[Pythonmac-SIG] Mac Python and eggs...

Bob Ippolito bob at redivi.com
Tue Jan 24 02:13:23 CET 2006

On Jan 23, 2006, at 4:35 PM, Christopher Barker wrote:

> Bob Ippolito wrote:
>> Yes, the egg itself gets hosted on Cheese Shop, as well as the source
>> download (hence the "upload").
>> The packages you often use are not yet using setuptools,
> Do you know of a package I can find on cheeseshop that is using
> setuptools? I'd like to get a sense of what features that offers.

Paste/PasteScript/PasteDeploy use just about all of the features that  
setuptools has, but you're unlikely to make any sense out of it.

 From a developer's perspective, setuptools gives you:

- Fixes to distutils to make it suck less (e.g. Cheese Shop register/ 
upload even in Python 2.3, find_packages(), etc.)
- Subversion integration (no more MANIFEST.in junk, allows tagging  
releases with versions)
- Entry points (allows other eggs to provide plugins for your egg, or  
for your egg to provide plugins to others)
- develop and test commands (develop is *awesome*)
- Allows you to declare dependencies and optional dependencies (as  
- Allows you to require a specific version of a package.. which even  
works if there are multiple versions of that package installed  
(though only one can be loaded by a given Python interpreter process,  
of course).  This is particularly relevant for things like wxPython,  
where fragile hacks are used to try and make this happen.
- Provides for in-package data files and in-egg metadata, in all  
situations (even if the egg is zipped, if you use the pkg_resources  
APIs your code will still work)

 From a user's perspective, setuptools gives you:

- Easy installation, including the download of dependencies
- Easy upgrades

And there are network effects.. because tools like py2app and py2exe  
will take advantage of eggs to more reliably produce packages with no  
hacking.  Libraries like PIL could be extended with additional image  
plugins without doing something dumb like scanning sys.path for  
Python files named "*ImagePlugin.py".

You really ought to read the docs:

>> so it's no
>> surprise that they don't take advantage of these new features that
>> aren't in distutils.
> Well, matplotlib has an egg on the sourceforge download site, and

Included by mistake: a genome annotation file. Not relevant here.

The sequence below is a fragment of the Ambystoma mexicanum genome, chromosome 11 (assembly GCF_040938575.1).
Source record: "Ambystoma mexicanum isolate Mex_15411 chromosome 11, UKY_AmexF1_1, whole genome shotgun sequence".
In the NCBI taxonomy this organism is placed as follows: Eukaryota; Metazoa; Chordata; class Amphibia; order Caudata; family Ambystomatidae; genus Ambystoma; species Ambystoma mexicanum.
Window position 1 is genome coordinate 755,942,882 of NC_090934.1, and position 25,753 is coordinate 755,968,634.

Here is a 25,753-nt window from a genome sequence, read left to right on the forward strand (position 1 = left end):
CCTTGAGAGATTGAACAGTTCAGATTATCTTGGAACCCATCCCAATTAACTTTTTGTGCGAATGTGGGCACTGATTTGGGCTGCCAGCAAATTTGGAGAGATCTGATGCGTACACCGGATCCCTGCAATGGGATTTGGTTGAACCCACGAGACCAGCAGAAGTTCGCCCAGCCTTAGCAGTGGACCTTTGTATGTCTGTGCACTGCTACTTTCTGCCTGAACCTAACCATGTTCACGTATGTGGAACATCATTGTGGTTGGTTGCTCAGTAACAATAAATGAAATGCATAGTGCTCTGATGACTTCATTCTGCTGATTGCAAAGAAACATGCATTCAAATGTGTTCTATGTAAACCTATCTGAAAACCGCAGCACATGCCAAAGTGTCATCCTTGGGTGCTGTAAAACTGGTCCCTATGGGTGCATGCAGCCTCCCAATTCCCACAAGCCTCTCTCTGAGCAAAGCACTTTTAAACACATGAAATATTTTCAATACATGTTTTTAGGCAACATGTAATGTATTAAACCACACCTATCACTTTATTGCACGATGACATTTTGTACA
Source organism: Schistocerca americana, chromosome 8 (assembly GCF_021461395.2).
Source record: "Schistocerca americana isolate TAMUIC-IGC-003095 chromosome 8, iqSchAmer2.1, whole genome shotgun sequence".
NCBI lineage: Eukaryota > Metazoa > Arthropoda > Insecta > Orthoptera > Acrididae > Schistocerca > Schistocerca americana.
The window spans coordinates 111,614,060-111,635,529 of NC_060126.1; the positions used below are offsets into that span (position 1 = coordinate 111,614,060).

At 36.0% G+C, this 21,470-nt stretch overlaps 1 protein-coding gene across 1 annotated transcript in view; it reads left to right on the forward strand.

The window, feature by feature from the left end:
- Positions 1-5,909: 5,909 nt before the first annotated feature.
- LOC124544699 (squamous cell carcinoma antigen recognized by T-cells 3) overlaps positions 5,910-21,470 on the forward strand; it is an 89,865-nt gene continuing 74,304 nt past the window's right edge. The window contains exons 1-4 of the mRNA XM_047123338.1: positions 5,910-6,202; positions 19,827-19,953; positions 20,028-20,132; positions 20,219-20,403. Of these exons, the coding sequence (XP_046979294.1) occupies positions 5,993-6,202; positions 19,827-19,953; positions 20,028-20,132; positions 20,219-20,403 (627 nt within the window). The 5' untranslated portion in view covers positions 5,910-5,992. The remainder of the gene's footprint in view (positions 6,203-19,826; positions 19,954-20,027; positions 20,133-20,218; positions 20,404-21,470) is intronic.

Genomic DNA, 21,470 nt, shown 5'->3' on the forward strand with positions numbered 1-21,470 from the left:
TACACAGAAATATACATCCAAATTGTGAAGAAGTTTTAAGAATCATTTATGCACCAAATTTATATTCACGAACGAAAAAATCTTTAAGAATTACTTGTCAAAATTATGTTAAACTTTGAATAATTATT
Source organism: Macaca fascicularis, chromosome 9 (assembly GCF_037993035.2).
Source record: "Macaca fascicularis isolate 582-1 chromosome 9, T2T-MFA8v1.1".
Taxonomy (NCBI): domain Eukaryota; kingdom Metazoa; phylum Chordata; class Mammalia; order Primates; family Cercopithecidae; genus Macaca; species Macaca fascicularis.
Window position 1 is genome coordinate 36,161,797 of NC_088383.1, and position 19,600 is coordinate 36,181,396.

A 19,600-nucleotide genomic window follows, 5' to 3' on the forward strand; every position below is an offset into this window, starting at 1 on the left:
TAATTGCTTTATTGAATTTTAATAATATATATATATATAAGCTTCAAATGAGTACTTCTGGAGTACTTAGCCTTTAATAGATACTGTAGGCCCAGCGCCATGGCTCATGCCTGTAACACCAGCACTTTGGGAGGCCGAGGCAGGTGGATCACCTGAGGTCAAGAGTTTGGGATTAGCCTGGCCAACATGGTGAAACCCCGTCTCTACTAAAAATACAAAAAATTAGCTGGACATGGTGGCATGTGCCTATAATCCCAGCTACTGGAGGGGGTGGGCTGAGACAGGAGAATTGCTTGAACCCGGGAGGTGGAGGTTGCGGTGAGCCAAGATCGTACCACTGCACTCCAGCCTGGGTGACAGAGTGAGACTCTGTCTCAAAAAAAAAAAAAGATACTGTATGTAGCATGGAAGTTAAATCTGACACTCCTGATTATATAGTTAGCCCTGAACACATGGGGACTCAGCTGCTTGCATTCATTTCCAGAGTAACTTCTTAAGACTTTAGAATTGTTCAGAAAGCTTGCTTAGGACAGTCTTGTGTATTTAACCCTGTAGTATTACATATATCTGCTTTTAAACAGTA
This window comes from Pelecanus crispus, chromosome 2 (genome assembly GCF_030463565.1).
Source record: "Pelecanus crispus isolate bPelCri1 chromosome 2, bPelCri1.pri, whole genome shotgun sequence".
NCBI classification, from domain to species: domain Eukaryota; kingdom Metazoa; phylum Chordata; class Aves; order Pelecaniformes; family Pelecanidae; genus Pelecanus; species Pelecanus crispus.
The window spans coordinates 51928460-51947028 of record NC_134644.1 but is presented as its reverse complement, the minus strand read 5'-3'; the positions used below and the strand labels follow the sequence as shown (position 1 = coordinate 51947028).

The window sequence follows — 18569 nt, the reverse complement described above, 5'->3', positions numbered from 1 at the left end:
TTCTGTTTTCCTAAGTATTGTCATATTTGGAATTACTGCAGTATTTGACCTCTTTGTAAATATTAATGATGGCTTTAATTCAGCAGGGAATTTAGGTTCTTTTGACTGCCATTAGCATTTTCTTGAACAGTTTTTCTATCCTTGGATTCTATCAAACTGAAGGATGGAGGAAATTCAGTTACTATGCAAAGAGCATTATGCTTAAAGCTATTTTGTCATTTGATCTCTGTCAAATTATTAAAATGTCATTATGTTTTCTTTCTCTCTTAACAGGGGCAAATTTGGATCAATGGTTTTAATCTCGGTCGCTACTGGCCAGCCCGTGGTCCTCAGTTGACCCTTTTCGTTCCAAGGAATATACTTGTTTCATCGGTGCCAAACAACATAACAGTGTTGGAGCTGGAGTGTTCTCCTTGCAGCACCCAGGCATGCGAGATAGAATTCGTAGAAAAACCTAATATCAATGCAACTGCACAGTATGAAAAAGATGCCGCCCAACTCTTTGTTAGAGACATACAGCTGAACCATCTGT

> NumPy
> is putting its include files in a odd place specifically to  
> accommodate
> ssetuptools, and neither of those have eggs on cheeseshop. I guess
> setuptools really hasn't caught on yet. but it does seem to be  
> gaining a
> lot of momentum, so I'm hopeful.

Well if they can build an egg, they can upload it to Cheese Shop with  
one command.  They probably just haven't invested the five minutes to  
read over the setuptools documentation to see that it has an upload  

>> Someone needs to convince the maintainers of  the
>> packages that you use that they should be using setuptools, at  least
>> for distribution (but not necessarily as a requirement for   
>> installation).
>>> Frankly, that doesn't do any more for me than Google, at least for
>>> packages I already know the name of.
>> That's orthogonal.
> That was based on the fact that I just got pointed back to the  
> project's
> primary download site anyway, that's usually not hard to find (for a
> project I know about anyway). If the eggs were available directly on
> Cheeseshop, then it would be better.

They are, but only if the maintainer goes through the trouble to type  
"python setup.py bdist_egg upload" and press enter.  For most  
projects, easy_install will automatically download the correct egg  
from the download page -- but only if the maintainer (or sourceforge)  
doesn't fuck up the HTML.  It sounds like that happened when you  
tried it.

>>> What that tells me is that there is a need for an OS-X package  
>>> (or  egg)
>>> repository on pythonmac.
>> I'm not at all convinced on that point.
> The reason we've ever needed it hasn't changed: most package  
> maintainers
> don't build packages for OS-X. The Mac community has always had to do
> that itself for most packages. The only exception for the packages  
> I use
> is wxPython. (and Robin is looking into eggs)
> If we can't get package maintainers to build OS-X compatible eggs,  
> what
> good does cheese shop do?

That can change.  Cheese Shop allows package owners to easily add  
additional maintainers.  They could delegate the authority to you to  
upload Mac OS X eggs, for example.  It takes four clicks and a user  
name (click login, click somepackage, click role, type the user name,  
click add role).

> It's also really nice to have one-stop shopping for OS-X Python  
> packages.

That can easily be Cheese Shop.  pythonmac.org could contain some  
metadata for packages that are definitely known to work on Mac OS X,  
but I don't think it should be independent from Cheese Shop.

> Another issue I wonder about is all the possible combinations of OS-X
> and Python versions that we're dealing with. Do they all need a  
> separate
> egg?

Yes.  That's not really different than now, with the exception that  
easy_install/setuptools knows which egg to download.  This is big,  
because it seems that many users have trouble deciding which pkg is  
appropriate to download from pythonmac.org/packages/

Eggs are probably also the solution to distributing universal  
applications.  Using separate eggs for PPC and x86, py2app could  
collect all eggs for both architectures for and stick them in the  
bundle.  Currently, it's basically infeasible for PPC users to  
reliably build x86 eggs (and impossible to test them), so this is big  
for anyone still on PPC.


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